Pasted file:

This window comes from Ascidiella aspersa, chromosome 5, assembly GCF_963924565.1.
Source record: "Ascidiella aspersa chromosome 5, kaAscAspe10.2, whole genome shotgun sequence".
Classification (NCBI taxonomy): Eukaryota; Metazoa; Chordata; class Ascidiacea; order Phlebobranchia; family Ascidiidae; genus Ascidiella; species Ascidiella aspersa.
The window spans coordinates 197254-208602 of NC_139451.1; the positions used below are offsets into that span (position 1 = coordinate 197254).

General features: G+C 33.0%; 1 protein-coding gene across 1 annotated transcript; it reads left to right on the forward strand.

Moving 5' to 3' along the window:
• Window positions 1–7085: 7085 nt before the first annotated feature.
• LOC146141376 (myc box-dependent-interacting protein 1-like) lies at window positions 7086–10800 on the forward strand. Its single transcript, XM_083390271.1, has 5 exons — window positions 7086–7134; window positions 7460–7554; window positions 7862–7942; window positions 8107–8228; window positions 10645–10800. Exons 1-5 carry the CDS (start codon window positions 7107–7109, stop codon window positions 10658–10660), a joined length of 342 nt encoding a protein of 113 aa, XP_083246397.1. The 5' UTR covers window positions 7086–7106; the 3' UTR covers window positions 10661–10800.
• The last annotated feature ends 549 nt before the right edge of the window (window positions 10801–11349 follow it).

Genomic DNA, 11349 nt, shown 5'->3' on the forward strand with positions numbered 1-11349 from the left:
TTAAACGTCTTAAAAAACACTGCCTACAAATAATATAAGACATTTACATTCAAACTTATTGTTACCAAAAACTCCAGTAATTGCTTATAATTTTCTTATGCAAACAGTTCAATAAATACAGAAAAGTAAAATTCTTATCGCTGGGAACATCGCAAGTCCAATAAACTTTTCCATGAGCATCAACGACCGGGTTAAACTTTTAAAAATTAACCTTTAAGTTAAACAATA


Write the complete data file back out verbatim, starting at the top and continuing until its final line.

This window comes from Ascidiella aspersa, chromosome 5, assembly GCF_963924565.1.
Source record: "Ascidiella aspersa chromosome 5, kaAscAspe10.2, whole genome shotgun sequence".
Classification (NCBI taxonomy): Eukaryota; Metazoa; Chordata; class Ascidiacea; order Phlebobranchia; family Ascidiidae; genus Ascidiella; species Ascidiella aspersa.
The window spans coordinates 197254-208602 of NC_139451.1; the positions used below are offsets into that span (position 1 = coordinate 197254).

General features: G+C 33.0%; 1 protein-coding gene across 1 annotated transcript; it reads left to right on the forward strand.

Moving 5' to 3' along the window:
• Window positions 1–7085: 7085 nt before the first annotated feature.
• LOC146141376 (myc box-dependent-interacting protein 1-like) lies at window positions 7086–10800 on the forward strand. Its single transcript, XM_083390271.1, has 5 exons — window positions 7086–7134; window positions 7460–7554; window positions 7862–7942; window positions 8107–8228; window positions 10645–10800. Exons 1-5 carry the CDS (start codon window positions 7107–7109, stop codon window positions 10658–10660), a joined length of 342 nt encoding a protein of 113 aa, XP_083246397.1. The 5' UTR covers window positions 7086–7106; the 3' UTR covers window positions 10661–10800.
• The last annotated feature ends 549 nt before the right edge of the window (window positions 10801–11349 follow it).

Genomic DNA, 11349 nt, shown 5'->3' on the forward strand with positions numbered 1-11349 from the left:
TTAAACGTCTTAAAAAACACTGCCTACAAATAATATAAGACATTTACATTCAAACTTATTGTTACCAAAAACTCCAGTAATTGCTTATAATTTTCTTATGCAAACAGTTCAATAAATACAGAAAAGTAAAATTCTTATCGCTGGGAACATCGCAAGTCCAATAAACTTTTCCATGAGCATCAACGACCGGGTTAAACTTTTAAAAATTAACCTTTAAGTTAAACAATA